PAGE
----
WATERLOO, Iowa --- A 92-year-old school building was reduced to a pile of bricks this week.
The former Frances Grout Elementary School, on the corner of Idaho and Madison streets, was demolished by Lavern Lehman Trucking and Excavation Inc. under a $69,300 contract awarded by City Council members in July.
The school opened in 1920 and closed in 1981. Its deterioration over the years created a neighborhood eyesore and public health nuisance that upset surrounding home owners and members of the Neighbors for Life Neighborhood Association.
"It's a shame it took 30 years," said Charles Howlett, who lives across Madison Street from the building and has approached council members several times asking for the three-story brick structure to be torn down.
Howlett bought his home expecting his daughter to begin attending Frances Grout school, but it closed a year later. The newly formed Cedar Valley Food Bank operated there on a lease from Waterloo Community Schools. The school board sold it for $500 in 1994 to Ron Penn.
Another resident bought the building in 2000 and lived in a portion of the structure before council members bought it for $25,000. Another $38,900 was spent to remove asbestos before the demolition contract was issued.
City leaders are excited about growth in the neighborhood, which has a new Highland Elementary School across Idaho Street and eight new houses built by former Mayor John Rooff on the Grout School's former playground.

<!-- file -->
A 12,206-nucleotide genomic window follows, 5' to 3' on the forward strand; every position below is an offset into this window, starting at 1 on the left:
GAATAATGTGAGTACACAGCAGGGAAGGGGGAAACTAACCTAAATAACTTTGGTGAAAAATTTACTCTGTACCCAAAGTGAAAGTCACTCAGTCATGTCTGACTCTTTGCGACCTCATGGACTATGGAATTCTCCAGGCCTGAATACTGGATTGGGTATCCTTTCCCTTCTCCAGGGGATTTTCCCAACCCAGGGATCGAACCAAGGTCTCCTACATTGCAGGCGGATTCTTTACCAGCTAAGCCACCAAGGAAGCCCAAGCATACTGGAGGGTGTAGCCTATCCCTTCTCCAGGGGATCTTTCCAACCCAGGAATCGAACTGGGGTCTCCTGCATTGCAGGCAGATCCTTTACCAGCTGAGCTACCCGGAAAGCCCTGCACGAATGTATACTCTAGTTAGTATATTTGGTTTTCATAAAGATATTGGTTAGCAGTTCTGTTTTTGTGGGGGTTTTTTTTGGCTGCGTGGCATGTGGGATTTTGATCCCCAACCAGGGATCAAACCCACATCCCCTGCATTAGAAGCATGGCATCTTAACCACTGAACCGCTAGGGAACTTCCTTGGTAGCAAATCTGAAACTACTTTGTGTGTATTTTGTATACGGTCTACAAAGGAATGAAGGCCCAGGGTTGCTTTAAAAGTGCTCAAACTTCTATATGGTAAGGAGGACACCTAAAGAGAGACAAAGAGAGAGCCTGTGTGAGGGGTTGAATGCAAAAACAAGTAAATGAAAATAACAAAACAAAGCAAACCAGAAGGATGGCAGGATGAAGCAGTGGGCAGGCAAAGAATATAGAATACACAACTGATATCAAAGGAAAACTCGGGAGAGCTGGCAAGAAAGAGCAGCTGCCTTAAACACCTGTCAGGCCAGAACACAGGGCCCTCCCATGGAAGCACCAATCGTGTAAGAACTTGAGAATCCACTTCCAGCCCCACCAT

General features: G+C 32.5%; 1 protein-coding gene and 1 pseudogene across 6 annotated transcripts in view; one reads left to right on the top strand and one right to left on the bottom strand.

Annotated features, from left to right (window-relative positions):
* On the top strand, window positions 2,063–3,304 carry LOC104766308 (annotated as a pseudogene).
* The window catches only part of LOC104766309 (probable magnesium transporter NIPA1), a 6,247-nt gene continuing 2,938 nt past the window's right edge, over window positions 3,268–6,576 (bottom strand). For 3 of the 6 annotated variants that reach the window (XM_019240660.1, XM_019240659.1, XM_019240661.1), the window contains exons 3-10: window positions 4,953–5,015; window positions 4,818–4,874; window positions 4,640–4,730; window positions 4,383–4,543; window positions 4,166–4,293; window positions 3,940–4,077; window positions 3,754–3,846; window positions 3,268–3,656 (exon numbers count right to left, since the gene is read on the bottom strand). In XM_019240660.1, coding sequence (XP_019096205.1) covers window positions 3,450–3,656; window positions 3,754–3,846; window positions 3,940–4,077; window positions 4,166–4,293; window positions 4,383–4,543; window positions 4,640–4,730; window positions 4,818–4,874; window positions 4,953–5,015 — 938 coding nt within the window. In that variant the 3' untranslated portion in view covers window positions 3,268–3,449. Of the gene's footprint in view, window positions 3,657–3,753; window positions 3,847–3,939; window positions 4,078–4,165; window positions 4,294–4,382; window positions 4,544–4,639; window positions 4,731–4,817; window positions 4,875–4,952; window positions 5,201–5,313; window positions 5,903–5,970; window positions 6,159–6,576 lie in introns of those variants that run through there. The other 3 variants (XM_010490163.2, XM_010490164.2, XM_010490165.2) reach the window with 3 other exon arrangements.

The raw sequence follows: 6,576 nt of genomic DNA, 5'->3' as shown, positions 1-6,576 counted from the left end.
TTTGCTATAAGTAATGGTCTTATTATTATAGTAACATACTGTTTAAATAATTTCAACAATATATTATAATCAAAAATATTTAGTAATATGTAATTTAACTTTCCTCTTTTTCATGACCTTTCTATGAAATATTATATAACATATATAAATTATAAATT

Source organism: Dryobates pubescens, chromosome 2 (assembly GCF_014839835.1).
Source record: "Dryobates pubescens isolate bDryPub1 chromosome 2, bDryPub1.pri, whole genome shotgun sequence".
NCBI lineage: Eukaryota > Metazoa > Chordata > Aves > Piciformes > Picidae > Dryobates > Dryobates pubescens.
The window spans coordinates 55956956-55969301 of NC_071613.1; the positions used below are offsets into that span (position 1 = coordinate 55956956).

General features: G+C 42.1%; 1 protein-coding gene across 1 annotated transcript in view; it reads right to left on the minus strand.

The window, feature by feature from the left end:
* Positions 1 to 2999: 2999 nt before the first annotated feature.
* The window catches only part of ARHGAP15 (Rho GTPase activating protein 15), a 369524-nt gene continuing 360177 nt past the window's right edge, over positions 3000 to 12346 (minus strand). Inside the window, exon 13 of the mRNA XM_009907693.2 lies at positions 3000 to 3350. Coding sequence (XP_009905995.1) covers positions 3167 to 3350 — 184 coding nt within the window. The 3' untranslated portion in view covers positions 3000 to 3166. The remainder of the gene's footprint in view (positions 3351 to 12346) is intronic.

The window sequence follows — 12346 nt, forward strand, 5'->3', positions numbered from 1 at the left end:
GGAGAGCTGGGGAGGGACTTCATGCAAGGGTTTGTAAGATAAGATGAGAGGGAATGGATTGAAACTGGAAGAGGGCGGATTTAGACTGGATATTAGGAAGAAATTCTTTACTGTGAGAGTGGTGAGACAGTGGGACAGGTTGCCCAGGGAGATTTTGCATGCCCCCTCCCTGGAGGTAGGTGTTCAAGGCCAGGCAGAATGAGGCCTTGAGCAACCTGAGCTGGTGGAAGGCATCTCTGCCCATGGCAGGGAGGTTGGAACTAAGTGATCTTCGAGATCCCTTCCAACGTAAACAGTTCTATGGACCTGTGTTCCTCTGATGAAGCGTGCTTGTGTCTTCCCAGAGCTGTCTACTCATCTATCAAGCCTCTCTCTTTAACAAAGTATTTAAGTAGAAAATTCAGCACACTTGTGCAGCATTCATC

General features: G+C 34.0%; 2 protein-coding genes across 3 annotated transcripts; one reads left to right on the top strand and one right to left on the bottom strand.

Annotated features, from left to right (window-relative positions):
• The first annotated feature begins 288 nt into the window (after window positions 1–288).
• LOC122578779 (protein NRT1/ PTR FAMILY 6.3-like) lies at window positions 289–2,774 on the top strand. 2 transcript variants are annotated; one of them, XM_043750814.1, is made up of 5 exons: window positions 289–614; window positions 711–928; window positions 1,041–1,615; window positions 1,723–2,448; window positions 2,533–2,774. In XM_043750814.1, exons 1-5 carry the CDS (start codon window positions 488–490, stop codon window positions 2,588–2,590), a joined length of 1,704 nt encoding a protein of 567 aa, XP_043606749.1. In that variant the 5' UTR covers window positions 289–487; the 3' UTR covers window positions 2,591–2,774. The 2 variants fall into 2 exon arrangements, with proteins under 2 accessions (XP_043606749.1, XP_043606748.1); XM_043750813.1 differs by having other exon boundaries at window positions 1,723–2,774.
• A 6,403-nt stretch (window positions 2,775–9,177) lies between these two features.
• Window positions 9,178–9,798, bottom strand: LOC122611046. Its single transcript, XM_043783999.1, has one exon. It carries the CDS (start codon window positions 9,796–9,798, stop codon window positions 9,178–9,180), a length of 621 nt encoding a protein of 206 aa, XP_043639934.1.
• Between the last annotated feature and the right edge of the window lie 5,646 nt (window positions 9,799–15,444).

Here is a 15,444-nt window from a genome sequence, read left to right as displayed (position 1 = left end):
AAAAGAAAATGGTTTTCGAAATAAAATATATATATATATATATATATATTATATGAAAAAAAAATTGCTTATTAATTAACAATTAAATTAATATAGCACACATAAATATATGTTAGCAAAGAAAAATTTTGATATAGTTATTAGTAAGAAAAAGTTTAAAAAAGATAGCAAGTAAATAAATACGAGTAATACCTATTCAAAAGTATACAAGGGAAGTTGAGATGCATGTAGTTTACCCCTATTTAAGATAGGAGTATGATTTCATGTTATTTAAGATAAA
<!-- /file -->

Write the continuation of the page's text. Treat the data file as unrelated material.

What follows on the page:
Rooff has expressed interest in building more houses when the Grout school site is cleared. But no formal council action has been taken to transfer the property.
"That is a likely scenario but it is not guaranteed," said Chris Western, who coordinated the demolition project for the city's planning department.
Frances Grout is one of two dilapidated former school buildings in the Neighbors for Life area, the other being Lafayette Elementary School at 2265 Lafayette St.
Western said it will be much more difficult and expensive to demolish the Lafayette school.
"It's just such an expensive demo because we can't abate the asbestos in it," he said. "That's going to be a $300,000 to $500,000 job."
Tearing down the Lafayette school likely will require the contractor to treat every bit of the rubble as if it contained asbestos. That means wetting down the site constantly and wrapping all loads tightly before the material can be hauled away.